Cherry tomatoes, which are renowned for their nutritional value and use in cuisines worldwide, are a variety of tomato believed to have originated in South and Central America.

These small, juicy fruits burst with color and flavor. Though many varieties are red, they also come in shades of orange, yellow, purple, and green.

The most notable difference between cherry tomatoes and other tomatoes is their size — they can be as small as a penny or as large as a golf ball in diameter.

This article takes a comprehensive look at cherry tomatoes and their health benefits.

assorted cherry tomatoes in paper containersShare on Pinterest
VISUALSPECTRUM/Stocksy United

Tomatoes of all types are incredibly nutrient-dense, boasting vitamins, minerals, amino acids, fatty acids, carotenoid antioxidants, phytosterols, and phenolic compounds (1, 2, 3).

Cherry tomatoes are no different. Just 1/2 cup (114 grams) of whole cherry tomatoes contains (4, 5):

  • Calories: 31
  • Carbs: 6 grams
  • Protein: 0 grams
  • Fat: 0 grams
  • Fiber: 2 grams
  • Sugar: 5 grams
  • Sodium: 144 mg
  • Vitamin A: 86% of the Daily Value (DV)
  • Vitamin C: 14% of the DV
  • Iron: 8% of the DV
  • Potassium: 7% of the DV
  • Calcium: 3% of the DV

They’re a decent source of fiber, particularly when the skin is left on, providing about 7% of the DV. In fact, because cherry tomatoes are high in fiber and low in calories, they may aid weight loss by helping you stay full and hydrated (6, 7, 8).

Rich in micronutrients

Tomatoes tend to be a great source of vitamins A, C, and E, as well as the B vitamin folate (2, 3, 9, 10).

In particular, cherry tomatoes are rich in the minerals calcium, manganese, phosphorus, and potassium. They’re also high in carotenoids, a type of antioxidant found in red, orange, and yellow fruits and vegetables (11, 12, 13, 14).

The most notable carotenoids in cherry tomatoes are:

  • Lycopene. This compound gives tomatoes their deep red hue and may help reduce your risk of heart disease. Test-tube research also suggests anticancer effects, though more studies are needed (15, 16, 17).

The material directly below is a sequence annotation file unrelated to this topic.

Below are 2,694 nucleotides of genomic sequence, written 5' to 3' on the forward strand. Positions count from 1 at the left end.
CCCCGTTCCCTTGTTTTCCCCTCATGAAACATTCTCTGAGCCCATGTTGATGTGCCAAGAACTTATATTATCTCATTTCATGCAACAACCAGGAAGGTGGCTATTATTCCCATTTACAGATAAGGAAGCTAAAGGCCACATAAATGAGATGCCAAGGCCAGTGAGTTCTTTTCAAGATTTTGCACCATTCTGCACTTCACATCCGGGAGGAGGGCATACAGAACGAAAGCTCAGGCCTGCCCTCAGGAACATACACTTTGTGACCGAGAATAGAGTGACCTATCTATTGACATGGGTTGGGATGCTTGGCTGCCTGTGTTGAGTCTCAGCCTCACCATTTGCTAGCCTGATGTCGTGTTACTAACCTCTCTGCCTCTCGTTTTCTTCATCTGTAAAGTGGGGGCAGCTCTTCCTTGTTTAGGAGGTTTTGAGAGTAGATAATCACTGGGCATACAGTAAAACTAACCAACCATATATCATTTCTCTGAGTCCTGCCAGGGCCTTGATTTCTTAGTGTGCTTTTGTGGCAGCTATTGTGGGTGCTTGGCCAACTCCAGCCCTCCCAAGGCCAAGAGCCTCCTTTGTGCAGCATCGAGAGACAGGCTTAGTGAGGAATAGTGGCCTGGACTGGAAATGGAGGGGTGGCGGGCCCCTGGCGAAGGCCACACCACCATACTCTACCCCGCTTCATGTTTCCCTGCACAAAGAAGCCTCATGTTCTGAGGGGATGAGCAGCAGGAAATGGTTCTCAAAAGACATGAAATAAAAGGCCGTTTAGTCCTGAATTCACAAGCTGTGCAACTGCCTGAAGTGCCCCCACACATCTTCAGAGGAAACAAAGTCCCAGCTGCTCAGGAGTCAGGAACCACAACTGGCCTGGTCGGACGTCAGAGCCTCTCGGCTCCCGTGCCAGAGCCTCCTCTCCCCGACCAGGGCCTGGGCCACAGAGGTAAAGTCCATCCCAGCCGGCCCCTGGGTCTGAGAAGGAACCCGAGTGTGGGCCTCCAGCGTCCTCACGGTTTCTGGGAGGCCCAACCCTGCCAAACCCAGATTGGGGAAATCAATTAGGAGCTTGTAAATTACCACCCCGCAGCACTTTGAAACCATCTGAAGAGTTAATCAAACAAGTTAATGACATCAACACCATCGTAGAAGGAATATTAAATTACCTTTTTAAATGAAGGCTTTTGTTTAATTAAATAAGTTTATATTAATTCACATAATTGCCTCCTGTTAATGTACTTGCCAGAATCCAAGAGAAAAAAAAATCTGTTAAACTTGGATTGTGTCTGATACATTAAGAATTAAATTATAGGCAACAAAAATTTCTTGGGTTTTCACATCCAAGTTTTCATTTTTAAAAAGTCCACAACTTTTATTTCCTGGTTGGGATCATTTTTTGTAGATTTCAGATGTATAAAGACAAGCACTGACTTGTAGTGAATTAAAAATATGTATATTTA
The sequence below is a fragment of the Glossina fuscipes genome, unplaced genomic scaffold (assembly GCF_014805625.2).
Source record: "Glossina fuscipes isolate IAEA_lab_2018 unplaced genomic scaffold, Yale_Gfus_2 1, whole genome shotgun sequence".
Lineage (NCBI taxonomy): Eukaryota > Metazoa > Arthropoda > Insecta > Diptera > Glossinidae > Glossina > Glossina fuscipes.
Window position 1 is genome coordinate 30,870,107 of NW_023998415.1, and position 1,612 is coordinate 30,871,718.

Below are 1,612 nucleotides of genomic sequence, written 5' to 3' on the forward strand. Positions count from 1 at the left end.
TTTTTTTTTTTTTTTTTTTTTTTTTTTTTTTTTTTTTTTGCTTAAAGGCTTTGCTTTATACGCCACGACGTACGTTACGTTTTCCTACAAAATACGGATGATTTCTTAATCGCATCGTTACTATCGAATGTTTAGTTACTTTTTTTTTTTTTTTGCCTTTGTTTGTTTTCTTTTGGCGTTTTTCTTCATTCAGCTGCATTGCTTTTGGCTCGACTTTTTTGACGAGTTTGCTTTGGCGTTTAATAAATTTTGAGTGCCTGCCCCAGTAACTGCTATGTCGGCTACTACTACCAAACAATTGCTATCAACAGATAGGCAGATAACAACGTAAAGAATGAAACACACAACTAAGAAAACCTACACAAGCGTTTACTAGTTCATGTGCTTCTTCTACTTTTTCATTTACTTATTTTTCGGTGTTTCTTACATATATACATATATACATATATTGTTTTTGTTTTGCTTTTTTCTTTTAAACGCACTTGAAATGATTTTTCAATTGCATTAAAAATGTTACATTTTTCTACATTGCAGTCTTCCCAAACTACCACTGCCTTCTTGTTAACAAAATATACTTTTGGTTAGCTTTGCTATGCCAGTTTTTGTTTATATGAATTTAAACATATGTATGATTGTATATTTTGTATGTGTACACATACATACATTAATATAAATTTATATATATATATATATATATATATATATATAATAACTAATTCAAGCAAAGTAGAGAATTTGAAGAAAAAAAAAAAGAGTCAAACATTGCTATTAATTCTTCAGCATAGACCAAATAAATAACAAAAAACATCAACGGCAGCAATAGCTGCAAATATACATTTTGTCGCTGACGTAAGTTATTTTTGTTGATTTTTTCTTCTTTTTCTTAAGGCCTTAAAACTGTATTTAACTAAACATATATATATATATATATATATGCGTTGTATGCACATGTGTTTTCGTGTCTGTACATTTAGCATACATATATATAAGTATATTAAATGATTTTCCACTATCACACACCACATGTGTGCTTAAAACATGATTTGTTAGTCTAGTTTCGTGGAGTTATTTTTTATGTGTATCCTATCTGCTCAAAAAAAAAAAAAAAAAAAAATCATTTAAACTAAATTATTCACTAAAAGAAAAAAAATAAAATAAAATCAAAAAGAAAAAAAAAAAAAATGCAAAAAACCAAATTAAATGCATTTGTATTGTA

• Beta carotene. Your body can convert this antioxidant into vitamin A. Beta carotene may also protect against heart disease and cancer, though further research is necessary (18, 19).
  • Lutein. This antioxidant is best known for its anti-inflammatory properties that protect eye function and brain health (20, 21)

The amount of carotenoids and other nutrients in cherry tomatoes varies. For example, purple cherry tomatoes tend to pack higher amounts of anthocyanins and phenolic compounds, while orange varieties are high in beta carotene but lower in lycopene (22).

How cherry tomatoes compare with other varieties

Tomatoes of all types are nutritious. Most contain similar proportions of nutrients such as water, sugars, and protein (23).

Still, cherry tomatoes are notable for their higher concentration of antioxidants such as carotenoids, flavonoids, and phenolic compounds (18, 24, 25, 26).

Nevertheless, other tomato varieties have health perks too. Some types of purple tomatoes may boast more carotenoids than red cherry tomatoes (12).

Keep in mind that, as with most produce, the nutritional content of tomatoes varies significantly depending on their growing, processing, and storage conditions and even when they were picked (13, 19, 27, 28).

Therefore, eating a wide range of tomatoes may be the best way to maximize your nutrient intake.

SUMMARY